As part of efforts to tackle the problem of marine pollution, which has hindered the growth of Africa’s blue economy, the African Marine Environment Sustainability Initiative (AFMESI), has dedicated its 2020 conference to explore prevention and control measures for marine pollution.
The organisers of the annual symposiums posit that the event would provide headway to ensure that resources in the continent’s marine environment are tapped in a sustainable manner.
The event with the theme: “Marine Pollution Prevention and Control towards Blue Economy,” is the second symposium to be organised by AFMESI.
In a press statement, the Founder of AFMESI and former Director of Marine Environment Management department at the Nigerian Maritime Administration and Safety Agency (NIMASA), Dr. Felicia Mogo, stated that the discourse on marine pollution is apt in the continent’s bid to explore the numerous potentials of the blue economy.
Her words: “Having served the Federal government of Nigeria for about 23 years and attended meetings both local and international committees; I found myself as a negotiator for the African region to the United Nations. I became one of the advisors of the United Nations on issues of marine environment protection and there are so many opportunities of engagement at that level. I found out that there is a huge need to ensure that the resources in the marine environment of Africa are tapped in a sustainable manner.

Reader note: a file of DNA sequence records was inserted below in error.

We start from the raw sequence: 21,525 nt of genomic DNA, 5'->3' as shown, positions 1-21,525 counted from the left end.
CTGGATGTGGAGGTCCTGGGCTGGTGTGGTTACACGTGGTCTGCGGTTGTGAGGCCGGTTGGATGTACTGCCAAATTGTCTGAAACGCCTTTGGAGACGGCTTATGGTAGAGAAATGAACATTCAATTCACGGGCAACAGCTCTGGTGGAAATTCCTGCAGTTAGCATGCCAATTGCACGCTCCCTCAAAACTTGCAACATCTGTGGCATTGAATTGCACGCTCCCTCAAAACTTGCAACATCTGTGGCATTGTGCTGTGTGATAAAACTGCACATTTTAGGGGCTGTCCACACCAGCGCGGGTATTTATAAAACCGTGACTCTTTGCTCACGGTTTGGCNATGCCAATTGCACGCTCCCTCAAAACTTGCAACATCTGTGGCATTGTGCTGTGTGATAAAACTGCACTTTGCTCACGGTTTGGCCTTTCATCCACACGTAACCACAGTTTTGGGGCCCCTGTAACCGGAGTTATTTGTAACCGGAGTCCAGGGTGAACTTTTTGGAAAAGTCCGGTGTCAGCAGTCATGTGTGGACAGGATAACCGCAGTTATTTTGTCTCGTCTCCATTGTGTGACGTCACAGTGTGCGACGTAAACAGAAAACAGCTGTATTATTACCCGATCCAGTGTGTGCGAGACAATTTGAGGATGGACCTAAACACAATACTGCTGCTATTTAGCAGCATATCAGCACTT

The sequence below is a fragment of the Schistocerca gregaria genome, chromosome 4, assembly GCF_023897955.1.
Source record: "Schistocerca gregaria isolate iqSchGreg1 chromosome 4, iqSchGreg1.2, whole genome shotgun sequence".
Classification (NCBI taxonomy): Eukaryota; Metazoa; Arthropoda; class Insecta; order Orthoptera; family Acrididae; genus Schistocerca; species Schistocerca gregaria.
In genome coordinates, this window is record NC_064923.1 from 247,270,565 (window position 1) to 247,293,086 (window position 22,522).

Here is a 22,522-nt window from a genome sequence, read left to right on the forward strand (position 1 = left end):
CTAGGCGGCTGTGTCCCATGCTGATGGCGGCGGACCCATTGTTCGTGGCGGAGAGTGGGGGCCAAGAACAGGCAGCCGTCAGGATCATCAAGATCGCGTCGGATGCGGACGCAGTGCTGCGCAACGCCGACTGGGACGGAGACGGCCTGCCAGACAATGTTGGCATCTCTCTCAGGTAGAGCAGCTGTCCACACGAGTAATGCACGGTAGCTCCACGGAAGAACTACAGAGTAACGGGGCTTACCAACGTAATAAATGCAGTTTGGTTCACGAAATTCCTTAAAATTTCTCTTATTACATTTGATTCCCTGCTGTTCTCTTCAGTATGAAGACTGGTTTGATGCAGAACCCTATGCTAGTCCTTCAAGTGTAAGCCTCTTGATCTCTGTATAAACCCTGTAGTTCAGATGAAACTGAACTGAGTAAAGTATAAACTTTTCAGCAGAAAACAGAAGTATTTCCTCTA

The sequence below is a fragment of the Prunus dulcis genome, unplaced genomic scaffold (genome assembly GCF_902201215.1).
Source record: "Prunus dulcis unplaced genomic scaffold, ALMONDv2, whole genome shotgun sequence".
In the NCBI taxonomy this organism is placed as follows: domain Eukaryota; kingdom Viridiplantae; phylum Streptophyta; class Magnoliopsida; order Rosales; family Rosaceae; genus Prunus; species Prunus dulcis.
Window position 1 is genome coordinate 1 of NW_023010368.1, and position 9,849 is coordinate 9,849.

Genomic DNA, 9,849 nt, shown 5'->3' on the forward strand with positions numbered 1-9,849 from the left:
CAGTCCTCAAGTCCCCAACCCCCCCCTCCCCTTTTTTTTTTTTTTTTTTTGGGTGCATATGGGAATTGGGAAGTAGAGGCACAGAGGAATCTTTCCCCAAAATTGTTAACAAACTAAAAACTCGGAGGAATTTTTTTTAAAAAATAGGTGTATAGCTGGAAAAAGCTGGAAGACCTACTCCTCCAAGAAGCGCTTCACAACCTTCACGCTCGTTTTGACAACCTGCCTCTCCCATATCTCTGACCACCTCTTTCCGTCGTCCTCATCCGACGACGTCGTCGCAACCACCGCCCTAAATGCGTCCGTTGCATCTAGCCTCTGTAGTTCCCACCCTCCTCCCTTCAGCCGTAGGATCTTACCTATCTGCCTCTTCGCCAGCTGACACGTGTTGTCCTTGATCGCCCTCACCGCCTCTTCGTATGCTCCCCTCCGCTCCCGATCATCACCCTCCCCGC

“Most African countries have coastal corridors but these nations are not associated with the International Maritime Organisation (IMO). On issues of marine environment protection, these countries are not there to negotiate despite the fact that the resources are there. The significance of the blue economy to the African continent is huge, especially for nations with coastal areas, but this is not appreciated. There is a huge deposit of waste dumped in the marine environment and this includes solid and liquid waste. There is also the problem of noise pollution and air pollution. AFMESI decided to intervene and ensure that we create awareness on this issue.”
According to her, the group intends to provide quality advice to the regulators and the operators in the marine space to ensure a sustainable environment where marine biodiversity thrives.
She revealed that AFMESI has secured partnerships with Ocean Initiative in the University of Victoria, Canada, while the group is also a stakeholder with the African Union and several other organisations.